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Cogn Neuropsychol. 2007 Jul;24(5):550-74. doi: 10.1080/13546800701417096.

Local bias and local-to-global interference without global deficit: a robust finding in autism under various conditions of attention, exposure time, and visual angle.

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School of Psychology, Beijing Normal University, Beijing, China.


A wide variety of paradigms have shown that autistic individuals present with superior performance on visual tasks. Here, the impact of task constraints on visual hierarchical processing in autism was investigated. By employing free- and forced-choice procedures, global and local processing of Navon-type hierarchical numerals was examined in 15 autistic persons (13 males, 2 females) and a comparison group. In the free-choice condition, autistics chose global and local targets randomly, though they were faster responding to local than to global targets, regardless of visual angle and exposure duration. In contrast, the comparison group exhibited a global advantage in naming time, which was evident only for shorter exposures, as well as effects of visual angle. In the forced-choice condition, autistics presented with a more important local-to-global interference than global-to-local interference, whereas the comparison group exhibited global advantage and bidirectional interference. Overall, the autistic participants presented with atypical local-to-global interference and local advantage in incongruent conditions (where global and local targets differ), in naming time as well as accuracy. The relative insensitivity of local bias to task constraints in autistics, in comparison to nonautistic participants, indicates that local bias, with local-to-global interference, is a key and characteristic feature of autistic visual cognition and a strong candidate for the "endophenotype" of autism.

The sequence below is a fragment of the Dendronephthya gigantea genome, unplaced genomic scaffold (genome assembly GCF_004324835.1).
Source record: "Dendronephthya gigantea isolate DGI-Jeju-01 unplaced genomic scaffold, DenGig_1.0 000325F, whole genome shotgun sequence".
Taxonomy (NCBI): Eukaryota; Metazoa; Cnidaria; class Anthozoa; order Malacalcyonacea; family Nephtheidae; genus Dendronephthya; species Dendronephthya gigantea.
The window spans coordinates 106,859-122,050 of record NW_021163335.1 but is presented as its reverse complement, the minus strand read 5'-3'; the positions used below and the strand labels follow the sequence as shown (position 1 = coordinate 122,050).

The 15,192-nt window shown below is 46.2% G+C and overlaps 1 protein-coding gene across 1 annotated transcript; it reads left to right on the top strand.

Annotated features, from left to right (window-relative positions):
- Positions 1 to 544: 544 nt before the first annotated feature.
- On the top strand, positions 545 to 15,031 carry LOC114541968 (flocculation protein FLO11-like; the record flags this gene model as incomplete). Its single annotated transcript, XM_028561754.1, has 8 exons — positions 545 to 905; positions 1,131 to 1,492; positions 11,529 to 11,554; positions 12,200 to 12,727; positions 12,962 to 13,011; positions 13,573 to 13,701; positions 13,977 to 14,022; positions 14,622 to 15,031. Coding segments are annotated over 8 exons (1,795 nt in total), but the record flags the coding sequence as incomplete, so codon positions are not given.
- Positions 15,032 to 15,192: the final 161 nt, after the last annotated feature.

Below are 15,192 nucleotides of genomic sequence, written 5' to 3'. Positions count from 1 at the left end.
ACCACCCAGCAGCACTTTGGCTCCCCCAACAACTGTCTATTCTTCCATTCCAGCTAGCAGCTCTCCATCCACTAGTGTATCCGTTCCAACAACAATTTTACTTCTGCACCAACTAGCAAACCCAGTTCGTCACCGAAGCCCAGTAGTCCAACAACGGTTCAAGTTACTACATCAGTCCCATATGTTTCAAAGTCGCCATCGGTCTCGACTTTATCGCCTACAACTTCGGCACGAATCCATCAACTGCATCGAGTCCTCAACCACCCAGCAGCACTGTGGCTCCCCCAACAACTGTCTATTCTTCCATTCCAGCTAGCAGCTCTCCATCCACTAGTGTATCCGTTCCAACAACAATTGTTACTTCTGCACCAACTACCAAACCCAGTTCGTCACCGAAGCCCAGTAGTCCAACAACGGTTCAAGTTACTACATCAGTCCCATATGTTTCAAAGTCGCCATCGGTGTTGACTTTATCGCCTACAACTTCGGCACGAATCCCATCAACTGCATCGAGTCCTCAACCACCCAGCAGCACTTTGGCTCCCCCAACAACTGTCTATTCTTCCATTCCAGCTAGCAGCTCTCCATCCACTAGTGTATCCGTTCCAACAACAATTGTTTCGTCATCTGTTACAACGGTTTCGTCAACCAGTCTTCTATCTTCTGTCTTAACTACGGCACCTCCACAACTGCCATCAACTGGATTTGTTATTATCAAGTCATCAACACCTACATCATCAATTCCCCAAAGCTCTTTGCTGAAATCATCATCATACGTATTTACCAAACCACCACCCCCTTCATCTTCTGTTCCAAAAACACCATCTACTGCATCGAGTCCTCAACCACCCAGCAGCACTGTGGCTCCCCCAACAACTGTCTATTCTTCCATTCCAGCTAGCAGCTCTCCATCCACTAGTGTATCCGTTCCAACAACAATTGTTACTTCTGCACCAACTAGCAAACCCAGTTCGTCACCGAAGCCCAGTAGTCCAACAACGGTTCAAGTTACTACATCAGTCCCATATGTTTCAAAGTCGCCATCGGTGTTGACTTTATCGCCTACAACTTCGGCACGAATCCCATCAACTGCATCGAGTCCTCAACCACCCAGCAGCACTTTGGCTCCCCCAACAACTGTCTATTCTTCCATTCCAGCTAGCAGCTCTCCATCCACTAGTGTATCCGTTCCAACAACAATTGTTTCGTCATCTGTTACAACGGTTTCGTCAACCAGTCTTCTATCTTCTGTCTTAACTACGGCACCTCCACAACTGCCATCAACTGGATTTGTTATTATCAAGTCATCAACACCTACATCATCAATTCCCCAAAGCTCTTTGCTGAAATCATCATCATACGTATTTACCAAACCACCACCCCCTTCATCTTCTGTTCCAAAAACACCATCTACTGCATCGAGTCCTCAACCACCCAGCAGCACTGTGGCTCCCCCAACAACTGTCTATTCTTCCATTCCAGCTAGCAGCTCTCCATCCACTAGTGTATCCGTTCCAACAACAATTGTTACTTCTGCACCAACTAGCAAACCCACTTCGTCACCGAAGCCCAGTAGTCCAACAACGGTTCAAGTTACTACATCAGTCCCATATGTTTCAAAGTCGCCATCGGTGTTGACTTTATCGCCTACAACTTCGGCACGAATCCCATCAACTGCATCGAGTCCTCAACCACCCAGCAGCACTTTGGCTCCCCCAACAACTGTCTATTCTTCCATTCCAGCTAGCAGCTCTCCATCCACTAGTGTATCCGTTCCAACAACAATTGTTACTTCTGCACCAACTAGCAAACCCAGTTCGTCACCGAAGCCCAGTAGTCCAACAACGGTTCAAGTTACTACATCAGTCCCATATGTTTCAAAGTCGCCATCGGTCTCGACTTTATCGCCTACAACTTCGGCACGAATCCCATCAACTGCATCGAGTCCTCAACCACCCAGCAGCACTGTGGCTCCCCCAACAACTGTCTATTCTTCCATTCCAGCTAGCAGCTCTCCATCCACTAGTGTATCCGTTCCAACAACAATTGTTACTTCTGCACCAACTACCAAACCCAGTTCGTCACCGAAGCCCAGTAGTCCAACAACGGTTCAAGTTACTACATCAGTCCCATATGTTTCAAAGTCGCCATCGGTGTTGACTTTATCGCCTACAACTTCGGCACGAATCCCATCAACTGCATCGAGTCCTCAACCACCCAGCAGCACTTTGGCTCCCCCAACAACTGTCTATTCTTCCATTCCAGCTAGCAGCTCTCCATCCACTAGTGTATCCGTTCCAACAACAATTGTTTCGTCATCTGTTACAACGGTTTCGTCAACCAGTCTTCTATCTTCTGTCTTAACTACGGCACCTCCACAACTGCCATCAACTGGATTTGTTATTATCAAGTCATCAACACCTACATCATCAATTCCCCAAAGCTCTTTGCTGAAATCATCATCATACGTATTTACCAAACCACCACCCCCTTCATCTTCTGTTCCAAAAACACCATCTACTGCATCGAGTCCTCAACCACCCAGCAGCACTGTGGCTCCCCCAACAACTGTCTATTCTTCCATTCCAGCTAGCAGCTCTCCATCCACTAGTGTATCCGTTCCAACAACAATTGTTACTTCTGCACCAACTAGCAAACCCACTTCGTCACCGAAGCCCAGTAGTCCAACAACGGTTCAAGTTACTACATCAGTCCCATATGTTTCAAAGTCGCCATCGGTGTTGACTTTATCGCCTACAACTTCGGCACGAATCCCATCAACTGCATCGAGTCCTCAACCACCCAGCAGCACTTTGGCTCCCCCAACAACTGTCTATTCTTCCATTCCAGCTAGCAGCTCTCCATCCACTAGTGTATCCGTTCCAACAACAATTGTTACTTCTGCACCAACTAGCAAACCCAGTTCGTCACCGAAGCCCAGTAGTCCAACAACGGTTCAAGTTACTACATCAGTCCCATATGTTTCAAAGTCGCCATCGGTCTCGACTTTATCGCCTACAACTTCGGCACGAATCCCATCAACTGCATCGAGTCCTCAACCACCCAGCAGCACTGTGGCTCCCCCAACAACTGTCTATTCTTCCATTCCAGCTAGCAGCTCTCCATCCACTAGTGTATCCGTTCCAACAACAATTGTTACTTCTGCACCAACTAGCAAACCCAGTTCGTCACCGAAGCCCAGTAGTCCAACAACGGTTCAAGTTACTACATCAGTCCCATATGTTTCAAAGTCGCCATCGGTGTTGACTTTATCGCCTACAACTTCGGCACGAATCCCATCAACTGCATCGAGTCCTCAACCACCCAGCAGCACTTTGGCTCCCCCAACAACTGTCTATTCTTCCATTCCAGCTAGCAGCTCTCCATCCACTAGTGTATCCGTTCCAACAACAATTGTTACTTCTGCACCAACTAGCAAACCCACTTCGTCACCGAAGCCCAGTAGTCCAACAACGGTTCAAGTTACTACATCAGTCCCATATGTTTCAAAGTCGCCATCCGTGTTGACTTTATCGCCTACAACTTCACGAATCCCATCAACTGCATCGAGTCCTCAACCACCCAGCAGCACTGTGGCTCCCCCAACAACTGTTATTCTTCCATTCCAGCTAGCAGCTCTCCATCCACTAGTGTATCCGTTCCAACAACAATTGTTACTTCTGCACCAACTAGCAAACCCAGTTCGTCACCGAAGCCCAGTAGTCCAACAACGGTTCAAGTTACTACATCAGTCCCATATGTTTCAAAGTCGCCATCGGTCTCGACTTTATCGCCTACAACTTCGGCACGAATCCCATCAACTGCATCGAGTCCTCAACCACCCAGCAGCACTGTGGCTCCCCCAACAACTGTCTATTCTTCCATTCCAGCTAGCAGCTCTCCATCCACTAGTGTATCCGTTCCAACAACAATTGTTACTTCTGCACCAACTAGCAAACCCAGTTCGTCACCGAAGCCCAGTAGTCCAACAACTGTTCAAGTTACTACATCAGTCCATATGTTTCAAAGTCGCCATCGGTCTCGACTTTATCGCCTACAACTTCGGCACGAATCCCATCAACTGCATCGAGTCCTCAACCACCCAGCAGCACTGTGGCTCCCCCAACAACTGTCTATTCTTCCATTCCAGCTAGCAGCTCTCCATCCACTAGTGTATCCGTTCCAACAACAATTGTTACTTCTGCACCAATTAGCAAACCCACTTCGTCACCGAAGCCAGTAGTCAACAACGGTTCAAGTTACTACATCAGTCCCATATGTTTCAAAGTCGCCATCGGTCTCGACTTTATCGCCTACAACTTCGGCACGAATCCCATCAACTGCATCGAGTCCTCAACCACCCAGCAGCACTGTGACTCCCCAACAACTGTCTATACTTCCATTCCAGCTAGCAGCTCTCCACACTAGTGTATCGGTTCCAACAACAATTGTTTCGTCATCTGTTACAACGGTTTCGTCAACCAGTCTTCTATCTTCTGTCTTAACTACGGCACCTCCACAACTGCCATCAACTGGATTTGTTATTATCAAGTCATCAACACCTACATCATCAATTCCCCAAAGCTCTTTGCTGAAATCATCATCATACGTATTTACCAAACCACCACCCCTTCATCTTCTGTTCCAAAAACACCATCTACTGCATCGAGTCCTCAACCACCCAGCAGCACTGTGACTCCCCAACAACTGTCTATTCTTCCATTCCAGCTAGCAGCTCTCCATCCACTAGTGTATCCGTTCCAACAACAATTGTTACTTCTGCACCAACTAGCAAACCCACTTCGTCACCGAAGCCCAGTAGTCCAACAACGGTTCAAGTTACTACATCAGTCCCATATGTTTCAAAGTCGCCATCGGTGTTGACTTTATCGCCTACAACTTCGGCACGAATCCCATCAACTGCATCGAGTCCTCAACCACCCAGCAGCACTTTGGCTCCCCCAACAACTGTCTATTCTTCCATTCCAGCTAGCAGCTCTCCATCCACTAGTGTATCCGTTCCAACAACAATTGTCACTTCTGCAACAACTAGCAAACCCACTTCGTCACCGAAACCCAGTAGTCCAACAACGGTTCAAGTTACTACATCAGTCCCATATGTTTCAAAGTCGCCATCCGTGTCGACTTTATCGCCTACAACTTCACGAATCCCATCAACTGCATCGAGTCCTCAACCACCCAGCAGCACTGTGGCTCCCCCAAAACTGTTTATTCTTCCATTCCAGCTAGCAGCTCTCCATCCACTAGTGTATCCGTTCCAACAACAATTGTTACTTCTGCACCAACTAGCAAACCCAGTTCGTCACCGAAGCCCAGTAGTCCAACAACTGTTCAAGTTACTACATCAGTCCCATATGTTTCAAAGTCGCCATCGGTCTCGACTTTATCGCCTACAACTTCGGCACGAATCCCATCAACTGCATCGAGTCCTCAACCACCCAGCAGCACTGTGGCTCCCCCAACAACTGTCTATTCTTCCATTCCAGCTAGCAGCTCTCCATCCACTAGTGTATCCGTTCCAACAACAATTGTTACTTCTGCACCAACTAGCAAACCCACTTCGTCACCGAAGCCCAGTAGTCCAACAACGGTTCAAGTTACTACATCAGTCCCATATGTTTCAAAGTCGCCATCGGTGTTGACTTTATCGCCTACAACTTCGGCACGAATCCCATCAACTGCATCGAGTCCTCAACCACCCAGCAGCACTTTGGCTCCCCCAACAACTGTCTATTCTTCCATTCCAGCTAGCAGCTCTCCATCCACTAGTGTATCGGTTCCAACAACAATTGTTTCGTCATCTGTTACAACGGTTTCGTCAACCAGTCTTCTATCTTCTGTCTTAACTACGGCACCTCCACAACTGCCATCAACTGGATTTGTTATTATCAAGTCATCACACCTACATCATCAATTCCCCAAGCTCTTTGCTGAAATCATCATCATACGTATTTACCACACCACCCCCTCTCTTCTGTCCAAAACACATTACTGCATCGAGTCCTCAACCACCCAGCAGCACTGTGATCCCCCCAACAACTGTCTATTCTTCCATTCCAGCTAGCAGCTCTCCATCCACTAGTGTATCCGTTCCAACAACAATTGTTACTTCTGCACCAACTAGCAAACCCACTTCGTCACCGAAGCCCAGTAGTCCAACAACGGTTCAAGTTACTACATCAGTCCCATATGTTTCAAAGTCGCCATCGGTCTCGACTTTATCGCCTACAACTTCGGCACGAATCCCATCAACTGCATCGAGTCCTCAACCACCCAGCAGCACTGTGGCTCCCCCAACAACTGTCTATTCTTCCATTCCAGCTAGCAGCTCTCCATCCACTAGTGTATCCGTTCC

[Indexed for MEDLINE]

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